Integrated PMIC for the data centre and cloud storage
Qorvo has launched two highly integrated PMIC power management ICs that combine power management and power loss protection (PLP) in data centre and cloud storage applications.
The ACT85610 PMIC integrates all the eFuse, buck regulators and boost regulator FETs for hot swap designs in the data centre. It covers the common 3.3V, 5V and 12V power inputs for enterprise solid state drive (SSD) applications and provides seven programmable general-purpose input/outputs (GPIOs) for status reporting, sequencing control, system auto discharge and interrupts. The integrated 8-channel, 12bit analogue-to-digital converter (ADC) enables critical system parameter measurements and monitoring. The ACT85610 also implements autonomous storage capacitor health checking and accurate capacitance reading, which enhances system monitoring and lifetime estimation.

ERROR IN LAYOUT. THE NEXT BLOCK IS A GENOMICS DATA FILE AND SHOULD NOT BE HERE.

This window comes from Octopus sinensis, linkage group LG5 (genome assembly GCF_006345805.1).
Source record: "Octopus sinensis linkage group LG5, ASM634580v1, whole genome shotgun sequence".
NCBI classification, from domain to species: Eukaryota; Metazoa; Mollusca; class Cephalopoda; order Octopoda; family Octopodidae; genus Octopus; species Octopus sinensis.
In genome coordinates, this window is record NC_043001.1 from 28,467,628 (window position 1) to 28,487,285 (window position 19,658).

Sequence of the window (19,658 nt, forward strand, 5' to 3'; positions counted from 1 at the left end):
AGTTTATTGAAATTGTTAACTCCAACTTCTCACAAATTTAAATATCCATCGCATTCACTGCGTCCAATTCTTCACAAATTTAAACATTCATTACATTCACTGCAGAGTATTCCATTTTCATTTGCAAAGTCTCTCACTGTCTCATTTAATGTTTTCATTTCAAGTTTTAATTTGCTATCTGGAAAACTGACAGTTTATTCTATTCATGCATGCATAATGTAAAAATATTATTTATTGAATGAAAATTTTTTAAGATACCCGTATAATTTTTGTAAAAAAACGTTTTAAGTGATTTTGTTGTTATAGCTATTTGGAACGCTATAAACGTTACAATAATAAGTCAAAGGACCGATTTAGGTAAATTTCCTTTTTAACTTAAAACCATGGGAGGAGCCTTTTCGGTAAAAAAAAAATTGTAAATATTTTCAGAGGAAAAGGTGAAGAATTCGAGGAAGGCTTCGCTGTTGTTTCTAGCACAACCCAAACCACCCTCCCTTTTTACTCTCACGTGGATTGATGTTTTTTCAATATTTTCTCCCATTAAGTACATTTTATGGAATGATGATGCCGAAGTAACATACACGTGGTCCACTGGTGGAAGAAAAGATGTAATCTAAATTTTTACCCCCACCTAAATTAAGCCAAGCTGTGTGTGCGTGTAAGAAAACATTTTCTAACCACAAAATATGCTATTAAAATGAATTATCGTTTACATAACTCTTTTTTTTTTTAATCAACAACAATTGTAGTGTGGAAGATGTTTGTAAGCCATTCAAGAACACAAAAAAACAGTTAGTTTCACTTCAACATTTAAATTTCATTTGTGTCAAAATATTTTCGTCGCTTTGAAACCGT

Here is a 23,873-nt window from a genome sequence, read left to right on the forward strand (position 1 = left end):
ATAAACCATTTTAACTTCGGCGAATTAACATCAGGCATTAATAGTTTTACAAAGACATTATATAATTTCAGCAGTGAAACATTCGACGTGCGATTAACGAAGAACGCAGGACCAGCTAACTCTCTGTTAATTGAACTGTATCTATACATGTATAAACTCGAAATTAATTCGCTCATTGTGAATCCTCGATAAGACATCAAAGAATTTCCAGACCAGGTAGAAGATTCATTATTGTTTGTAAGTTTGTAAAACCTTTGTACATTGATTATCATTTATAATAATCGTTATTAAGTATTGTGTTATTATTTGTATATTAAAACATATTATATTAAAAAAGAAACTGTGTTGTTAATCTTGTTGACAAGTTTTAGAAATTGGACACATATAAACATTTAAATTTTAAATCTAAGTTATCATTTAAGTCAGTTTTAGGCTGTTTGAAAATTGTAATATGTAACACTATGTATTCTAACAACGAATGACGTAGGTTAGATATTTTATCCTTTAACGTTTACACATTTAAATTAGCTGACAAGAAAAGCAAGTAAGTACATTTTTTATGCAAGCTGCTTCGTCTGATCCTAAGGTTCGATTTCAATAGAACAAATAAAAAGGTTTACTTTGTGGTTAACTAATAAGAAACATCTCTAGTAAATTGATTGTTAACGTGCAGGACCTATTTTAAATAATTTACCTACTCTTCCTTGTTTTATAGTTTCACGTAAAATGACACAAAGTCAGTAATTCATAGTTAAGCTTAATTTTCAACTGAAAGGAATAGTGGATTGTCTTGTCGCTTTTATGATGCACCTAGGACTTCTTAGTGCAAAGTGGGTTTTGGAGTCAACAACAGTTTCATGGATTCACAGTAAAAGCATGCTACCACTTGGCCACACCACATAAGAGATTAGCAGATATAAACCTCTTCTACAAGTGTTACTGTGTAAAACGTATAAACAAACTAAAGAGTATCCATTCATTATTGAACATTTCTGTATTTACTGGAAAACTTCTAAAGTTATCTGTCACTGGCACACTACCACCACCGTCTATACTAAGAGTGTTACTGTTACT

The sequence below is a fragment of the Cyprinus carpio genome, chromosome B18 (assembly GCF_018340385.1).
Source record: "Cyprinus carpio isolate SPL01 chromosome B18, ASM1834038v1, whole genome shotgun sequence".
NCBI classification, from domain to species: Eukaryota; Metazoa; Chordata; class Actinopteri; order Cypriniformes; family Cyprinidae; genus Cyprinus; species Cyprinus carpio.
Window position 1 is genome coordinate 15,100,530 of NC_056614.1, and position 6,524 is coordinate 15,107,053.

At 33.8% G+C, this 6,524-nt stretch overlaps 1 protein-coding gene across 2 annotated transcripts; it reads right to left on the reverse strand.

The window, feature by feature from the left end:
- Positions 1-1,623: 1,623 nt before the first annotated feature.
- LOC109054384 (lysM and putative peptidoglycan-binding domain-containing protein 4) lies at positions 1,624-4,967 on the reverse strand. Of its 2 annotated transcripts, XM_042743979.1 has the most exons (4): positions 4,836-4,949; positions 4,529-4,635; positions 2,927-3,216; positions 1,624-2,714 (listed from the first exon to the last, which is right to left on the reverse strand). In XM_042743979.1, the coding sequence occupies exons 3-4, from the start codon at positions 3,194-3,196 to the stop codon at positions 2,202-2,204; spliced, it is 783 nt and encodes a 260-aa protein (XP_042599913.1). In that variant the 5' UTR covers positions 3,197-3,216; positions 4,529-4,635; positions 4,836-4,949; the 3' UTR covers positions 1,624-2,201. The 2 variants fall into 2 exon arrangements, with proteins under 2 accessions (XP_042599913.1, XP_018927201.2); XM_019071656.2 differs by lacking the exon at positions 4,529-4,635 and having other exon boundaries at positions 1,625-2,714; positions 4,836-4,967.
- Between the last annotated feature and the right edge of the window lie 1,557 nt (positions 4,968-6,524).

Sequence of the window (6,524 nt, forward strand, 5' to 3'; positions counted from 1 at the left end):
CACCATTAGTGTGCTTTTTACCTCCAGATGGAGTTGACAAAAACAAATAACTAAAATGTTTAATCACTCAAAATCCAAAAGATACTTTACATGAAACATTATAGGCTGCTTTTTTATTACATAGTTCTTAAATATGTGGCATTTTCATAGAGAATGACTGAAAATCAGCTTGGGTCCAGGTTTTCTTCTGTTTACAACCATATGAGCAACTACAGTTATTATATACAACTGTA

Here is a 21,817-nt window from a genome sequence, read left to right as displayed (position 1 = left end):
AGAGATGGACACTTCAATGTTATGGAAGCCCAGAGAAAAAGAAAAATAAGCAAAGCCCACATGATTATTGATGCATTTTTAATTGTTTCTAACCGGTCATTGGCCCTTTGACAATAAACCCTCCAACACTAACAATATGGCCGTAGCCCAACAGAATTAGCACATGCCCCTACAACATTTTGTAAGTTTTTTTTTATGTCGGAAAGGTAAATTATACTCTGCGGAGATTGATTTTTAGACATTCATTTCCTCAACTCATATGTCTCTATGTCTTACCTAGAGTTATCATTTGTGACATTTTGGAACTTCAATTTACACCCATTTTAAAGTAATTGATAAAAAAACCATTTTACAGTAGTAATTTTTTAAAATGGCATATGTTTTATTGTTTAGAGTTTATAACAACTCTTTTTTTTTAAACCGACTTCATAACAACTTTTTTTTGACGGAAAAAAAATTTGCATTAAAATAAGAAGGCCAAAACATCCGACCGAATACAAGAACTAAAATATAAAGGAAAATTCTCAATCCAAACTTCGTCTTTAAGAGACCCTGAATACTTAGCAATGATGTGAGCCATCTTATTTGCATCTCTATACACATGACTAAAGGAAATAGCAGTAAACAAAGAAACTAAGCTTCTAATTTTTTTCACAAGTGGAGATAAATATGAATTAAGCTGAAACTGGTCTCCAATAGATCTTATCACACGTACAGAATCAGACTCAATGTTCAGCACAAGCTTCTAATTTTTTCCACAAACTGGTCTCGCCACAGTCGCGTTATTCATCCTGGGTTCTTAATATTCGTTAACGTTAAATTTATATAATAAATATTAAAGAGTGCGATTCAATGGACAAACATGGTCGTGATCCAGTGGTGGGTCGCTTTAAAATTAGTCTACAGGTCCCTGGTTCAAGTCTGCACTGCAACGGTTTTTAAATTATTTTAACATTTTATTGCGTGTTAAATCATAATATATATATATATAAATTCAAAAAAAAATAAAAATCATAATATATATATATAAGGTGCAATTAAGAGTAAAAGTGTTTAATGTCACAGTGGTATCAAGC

Another PMIC, the ACT86600, integrates five step-down regulators, a buck-boost regulator and seven programmable GPIOs. Each regulator has multiple frequency settings for maximum flexibility and the high current regulators can be optionally configured as a single two-phase regulator with twice the current, to support up to 12A of DC current. The GPIOs can be used to sequence external regulators, control signals to turn regulators on/off, control voltage, provide power good status, monitor system voltage and many other functions.
“These products reflect Qorvo’s ongoing commitment to delivering performance and flexibility options for system designers. In particular, the single-chip combination of PLP with power management creates a game-changing device that maximizes efficiency and reliability, and provides the highest levels of integration, configurability and flexibility in enterprise applications,” said David Briggs, senior director of Qorvo’s Programmable Power Management business.
Both the ACT85610 and ACT86600 can be pre-programmed during manufacture to suit different system requirements and further optimised in the field using firmware via the I2C bus, and are available now.